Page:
Stung (2015) Movie Review Stung (2015) Movie Review
1.5
"Stung" tries to follow in the footsteps of the great B-movie horror flicks, but is not nearly as funny, clever and memorable as the... Stung (2015) Movie Review

Remember those cheesy 1980’s B-movies that were so silly they were actually kind of amazing? “The Blob”, “Slugs”, “Class of Nuke ‘Em High”. Motion pictures that were too low-budget to reach the mainstream, but too dumb to fall under the art house umbrella. Those are the kinds of films that serve as inspiration for “Stung”, a new independent horror comedy that debuted at this year’s Tribecca Film Festival.

The story follows Julia and Paul, two catering staffers who have been hired by an old woman to bring food and service for her annual party. Julia and Paul both clearly like each other, but are seemingly too afraid to admit it. Their relationship starts to escalate, just as we find out that the old woman has used illegally imported plant fertiliser for her garden, resulting in the mutation of the local wasp population. The creatures begin to attack the guests, planting eggs inside them. It’s now up to Julia and Paul to save the day.

I never thought I’d say this, but we have a movie here that feels like a bad imitation of other B-movies. It lacks almost everything that a movie like it should be able to provide. It’s not funny, it’s not clever, and the deaths stop being amusing after the first 3 party members have been killed. The thing that makes a picture like “The Blob” so entertaining is the absurdity of it all. The thought of having ordinary people experience ridiculous scenarios, without a budget high enough to sustain the quality of that idea. But in this movie, all of the characters feel like cartoons. They don’t act like normal people do, not even on the most superficial level. It’s like they’re trying to comment on the fact that the concept here is stupid, which sadly negates the  entire effect of leaving it to the audience to laugh at how obscure and bizarre the set-up is. Everyone is a caricature, and we can’t relate to that. We need to feel that we could live in this world, even if we don’t buy the circumstances or the premise. But this movie weirdly enough tries to be self-aware and serious at the same time. A cocktail that leaves a bitter taste in your mouth, not wanting to ever recommend it to anyone.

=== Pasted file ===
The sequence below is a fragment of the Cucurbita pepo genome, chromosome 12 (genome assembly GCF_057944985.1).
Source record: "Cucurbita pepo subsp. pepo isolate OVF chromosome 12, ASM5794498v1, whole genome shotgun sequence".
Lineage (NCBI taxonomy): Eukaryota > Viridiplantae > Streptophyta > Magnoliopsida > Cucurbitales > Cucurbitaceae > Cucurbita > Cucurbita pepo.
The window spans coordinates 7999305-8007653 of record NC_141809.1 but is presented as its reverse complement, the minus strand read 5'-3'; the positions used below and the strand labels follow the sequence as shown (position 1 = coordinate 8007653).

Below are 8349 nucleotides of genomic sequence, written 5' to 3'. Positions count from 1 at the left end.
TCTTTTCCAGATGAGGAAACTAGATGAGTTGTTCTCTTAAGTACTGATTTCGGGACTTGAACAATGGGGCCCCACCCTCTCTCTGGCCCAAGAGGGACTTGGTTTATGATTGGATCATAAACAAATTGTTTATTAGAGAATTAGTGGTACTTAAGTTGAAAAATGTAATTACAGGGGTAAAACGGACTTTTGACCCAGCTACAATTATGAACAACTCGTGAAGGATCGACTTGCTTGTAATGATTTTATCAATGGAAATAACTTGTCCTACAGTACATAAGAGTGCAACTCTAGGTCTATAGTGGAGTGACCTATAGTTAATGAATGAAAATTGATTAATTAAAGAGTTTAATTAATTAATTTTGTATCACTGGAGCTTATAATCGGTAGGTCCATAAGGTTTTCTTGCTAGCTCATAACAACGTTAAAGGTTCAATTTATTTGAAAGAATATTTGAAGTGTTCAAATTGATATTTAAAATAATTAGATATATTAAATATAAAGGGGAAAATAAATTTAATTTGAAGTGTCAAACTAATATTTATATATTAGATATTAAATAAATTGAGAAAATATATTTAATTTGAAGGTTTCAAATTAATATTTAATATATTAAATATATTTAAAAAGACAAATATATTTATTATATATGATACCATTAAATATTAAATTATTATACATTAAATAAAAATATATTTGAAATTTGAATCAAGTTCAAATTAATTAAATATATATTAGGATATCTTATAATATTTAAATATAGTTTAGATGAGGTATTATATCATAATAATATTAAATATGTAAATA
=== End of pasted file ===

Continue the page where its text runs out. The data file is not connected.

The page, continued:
The only thing this project really has going for it are the special effects, which I have to say are quite impressively integrated into the film. Whenever the insects wreak havoc, there are some cool shots of people getting ripped apart and penetrated by stings, which I suppose is one of the key points of appeal that a movie like this carries. Beyond that, though, there really isn’t much fun to be had here, unless all you crave is blood and guts. But it takes so long before the cool stuff sets in, and when it does, we constantly get interrupted by dull and underdeveloped character drama, which neither works or belongs in this type of genre film. I’m not saying there isn’t a little enjoyment to be had here, if you like this kind of filmmaking. It’s just that there are so many funnier and more memorable B-movies out there. This is just forgettable trash.

[“Verdict” positives=”Serviceable Special FX.” negatives=”Boring Characters.
Lazy Writing”]

30 of 100

[/review_summary]
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Mathias Folsted Film/Music/TV critic, columnist, and news-writer

An aspiring filmmaker, film critic and YouTuber. Previous experience include extensive work for the largest danish film site, www.filmz.dk, where I served as junior editor, film critic, columnist, and news writer. Also a graduate from the European Film College, I've been a lover of motion pictures for as long as I can remember. My criticism is always honest, but above all emotional.